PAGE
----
This week I met with the Neophytes, the new Catholics who entered the Communion at the Easter Vigil last month, in one of the dwindling meetings of RCIA. We spend a lot of time reflecting on the Sacraments, which they are graced now to understand by having received them. But we also go over things about being Catholic that they probably don’t know because they did not grow up in a Catholic culture.
The things you are obliged to do because you are Catholic are called the Precepts of the Church, because they are not commandments from God but are positive laws given by pastoral authorities. There are five: 1. You shall attend Mass on Sundays and holy days of obligation and rest from servile labor. 2. You shall confess your sins at least once a year. 3. You shall receive the sacrament of the Eucharist at least during the Easter season. 4. You shall observe the days of fasting and abstinence established by the Church. 5. You shall help to provide for the needs of the Church.
Laughing, I pointed out that these directives reflect human nature’s inclination to ask, Do I HAVE to?? Because that question comes from adults as well as children, the Church made clear what we must do. It is a minimum, not an ideal; but at least it is a place to begin.
Now, for those who want the full experience, with sound and color, there are awesome things that Catholics can do; they will leave non-Catholics wide-eyed in wonder. These are a few that I came up with. You can: Go to daily Mass; Make a visit (to the Blessed Sacrament in a Church or chapel); Celebrate a feast day (with food or fun, for your own patron saint or someone else’s); Light a candle; Finger your beads; Have a Mass offered for someone (and send a Mass card as a token); Make a pilgrimage (to a holy place nearby or far away); Watch EWTN; Listen to Catholic radio (on Sirius or 1160 AM); Mark your home and workplace for Christ with a crucifix and images of the saints, or even just a parish calendar; and you can mark yourself for Christ with a medal or crucifix or pin.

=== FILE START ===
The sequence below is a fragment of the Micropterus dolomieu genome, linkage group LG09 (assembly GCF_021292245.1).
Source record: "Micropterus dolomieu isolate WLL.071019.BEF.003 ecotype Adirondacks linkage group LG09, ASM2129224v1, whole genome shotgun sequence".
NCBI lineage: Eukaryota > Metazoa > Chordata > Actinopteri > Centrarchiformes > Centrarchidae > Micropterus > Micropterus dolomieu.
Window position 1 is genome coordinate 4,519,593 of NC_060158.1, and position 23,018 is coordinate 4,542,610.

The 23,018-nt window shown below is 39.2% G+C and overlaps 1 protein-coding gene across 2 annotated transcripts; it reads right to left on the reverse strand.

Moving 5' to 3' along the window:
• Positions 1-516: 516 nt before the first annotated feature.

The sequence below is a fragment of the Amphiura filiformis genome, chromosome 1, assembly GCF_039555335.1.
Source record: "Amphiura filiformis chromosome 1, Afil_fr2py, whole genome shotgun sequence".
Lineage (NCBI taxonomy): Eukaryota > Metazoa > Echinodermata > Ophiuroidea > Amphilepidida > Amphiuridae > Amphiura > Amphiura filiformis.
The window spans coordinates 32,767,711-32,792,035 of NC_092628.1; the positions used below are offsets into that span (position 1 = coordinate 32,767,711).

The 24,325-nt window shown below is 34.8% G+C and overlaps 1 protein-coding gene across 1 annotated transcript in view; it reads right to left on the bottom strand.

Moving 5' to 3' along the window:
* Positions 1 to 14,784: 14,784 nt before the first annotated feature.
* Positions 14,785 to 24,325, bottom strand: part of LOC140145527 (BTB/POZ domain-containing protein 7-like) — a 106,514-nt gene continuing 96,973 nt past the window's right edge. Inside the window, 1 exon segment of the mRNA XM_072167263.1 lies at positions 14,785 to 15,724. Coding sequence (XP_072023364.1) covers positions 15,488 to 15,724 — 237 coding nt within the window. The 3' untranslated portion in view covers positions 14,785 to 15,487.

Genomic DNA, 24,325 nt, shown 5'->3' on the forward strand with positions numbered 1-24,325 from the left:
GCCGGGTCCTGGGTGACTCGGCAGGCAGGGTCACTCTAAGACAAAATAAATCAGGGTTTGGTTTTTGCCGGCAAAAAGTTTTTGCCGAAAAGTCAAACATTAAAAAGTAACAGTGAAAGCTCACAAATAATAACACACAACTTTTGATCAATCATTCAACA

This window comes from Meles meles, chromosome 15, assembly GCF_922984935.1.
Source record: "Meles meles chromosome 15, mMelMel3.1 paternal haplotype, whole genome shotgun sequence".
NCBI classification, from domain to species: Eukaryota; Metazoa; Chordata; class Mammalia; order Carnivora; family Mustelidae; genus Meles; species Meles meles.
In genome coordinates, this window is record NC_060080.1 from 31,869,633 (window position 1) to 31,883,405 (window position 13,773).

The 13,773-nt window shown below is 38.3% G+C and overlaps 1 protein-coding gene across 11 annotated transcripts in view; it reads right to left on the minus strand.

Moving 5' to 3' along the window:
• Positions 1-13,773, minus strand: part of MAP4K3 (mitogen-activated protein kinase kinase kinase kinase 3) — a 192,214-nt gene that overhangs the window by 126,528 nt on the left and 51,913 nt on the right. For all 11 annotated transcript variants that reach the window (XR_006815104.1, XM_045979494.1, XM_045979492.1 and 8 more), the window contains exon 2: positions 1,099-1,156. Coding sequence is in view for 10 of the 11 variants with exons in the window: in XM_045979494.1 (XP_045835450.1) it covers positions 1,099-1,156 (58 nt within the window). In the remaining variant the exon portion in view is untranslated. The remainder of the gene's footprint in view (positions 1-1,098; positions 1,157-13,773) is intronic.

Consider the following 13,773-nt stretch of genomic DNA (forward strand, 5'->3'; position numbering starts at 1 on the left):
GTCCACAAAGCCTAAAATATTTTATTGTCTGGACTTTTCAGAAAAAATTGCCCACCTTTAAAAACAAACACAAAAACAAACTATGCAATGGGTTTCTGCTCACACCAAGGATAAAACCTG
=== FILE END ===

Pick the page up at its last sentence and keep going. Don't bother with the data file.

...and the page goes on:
One of the best “Catholic things” that people of every age can do, and it costs nothing, is say grace before meals in public, at a restaurant, buffet, or picnic, even as an individual, but ideally as a family, complete with the Sign of the Cross.
All of these are things that a person new to the Faith would not know how to do. Maybe he saw it in a movie, or she noticed these things in a home she visited once. So it is important that somebody introduce them to this new power that they have to sanctify their times and places, their homes and activities, and to work for themselves and for others in the battle for salvation.
But how many of us twenty-first century American metropolitan Catholics do these things regularly, as part of the fabric of our lives? How many of us have shared them with our families in the same way that we have passed down other cultural touchstones, like ethnic heritage, sports team loyalties, school ties, or family holiday celebrations?
I share them with you because many of us – myself included – did not grow up in a Catholic culture. And unless we do the things that a Catholic is obliged to do, and take advantage of all the cool things a Catholic is able to do, neither will the next generation.Monsignor Smith